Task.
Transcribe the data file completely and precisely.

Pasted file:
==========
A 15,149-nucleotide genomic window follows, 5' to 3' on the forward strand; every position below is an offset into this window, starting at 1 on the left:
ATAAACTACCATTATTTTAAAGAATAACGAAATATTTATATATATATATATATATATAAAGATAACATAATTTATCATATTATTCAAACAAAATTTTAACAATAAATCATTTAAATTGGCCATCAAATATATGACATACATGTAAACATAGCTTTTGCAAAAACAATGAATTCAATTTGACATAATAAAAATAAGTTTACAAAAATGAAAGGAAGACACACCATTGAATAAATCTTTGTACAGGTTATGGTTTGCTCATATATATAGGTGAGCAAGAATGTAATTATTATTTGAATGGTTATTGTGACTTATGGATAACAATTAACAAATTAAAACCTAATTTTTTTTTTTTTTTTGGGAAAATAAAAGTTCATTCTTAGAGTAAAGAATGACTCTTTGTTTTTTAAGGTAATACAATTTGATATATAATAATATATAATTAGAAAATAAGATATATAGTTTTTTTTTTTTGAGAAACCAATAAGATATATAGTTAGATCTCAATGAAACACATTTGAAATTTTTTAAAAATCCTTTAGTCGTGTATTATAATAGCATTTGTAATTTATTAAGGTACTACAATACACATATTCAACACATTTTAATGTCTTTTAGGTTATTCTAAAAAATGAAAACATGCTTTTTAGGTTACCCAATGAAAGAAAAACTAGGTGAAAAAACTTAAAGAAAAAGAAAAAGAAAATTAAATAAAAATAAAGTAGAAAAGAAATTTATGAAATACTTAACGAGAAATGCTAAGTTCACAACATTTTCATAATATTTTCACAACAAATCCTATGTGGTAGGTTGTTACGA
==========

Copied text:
A 15,149-nucleotide genomic window follows, 5' to 3' on the forward strand; every position below is an offset into this window, starting at 1 on the left:
ATAAACTACCATTATTTTAAAGAATAACGAAATATTTATATATATATATATATATATAAAGATAACATAATTTATCATATTATTCAAACAAAATTTTAACAATAAATCATTTAAATTGGCCATCAAATATATGACATACATGTAAACATAGCTTTTGCAAAAACAATGAATTCAATTTGACATAATAAAAATAAGTTTACAAAAATGAAAGGAAGACACACCATTGAATAAATCTTTGTACAGGTTATGGTTTGCTCATATATATAGGTGAGCAAGAATGTAATTATTATTTGAATGGTTATTGTGACTTATGGATAACAATTAACAAATTAAAACCTAATTTTTTTTTTTTTTTTGGGAAAATAAAAGTTCATTCTTAGAGTAAAGAATGACTCTTTGTTTTTTAAGGTAATACAATTTGATATATAATAATATATAATTAGAAAATAAGATATATAGTTTTTTTTTTTTGAGAAACCAATAAGATATATAGTTAGATCTCAATGAAACACATTTGAAATTTTTTAAAAATCCTTTAGTCGTGTATTATAATAGCATTTGTAATTTATTAAGGTACTACAATACACATATTCAACACATTTTAATGTCTTTTAGGTTATTCTAAAAAATGAAAACATGCTTTTTAGGTTACCCAATGAAAGAAAAACTAGGTGAAAAAACTTAAAGAAAAAGAAAAAGAAAATTAAATAAAAATAAAGTAGAAAAGAAATTTATGAAATACTTAACGAGAAATGCTAAGTTCACAACATTTTCATAATATTTTCACAACAAATCCTATGTGGTAGGTTGTTACGA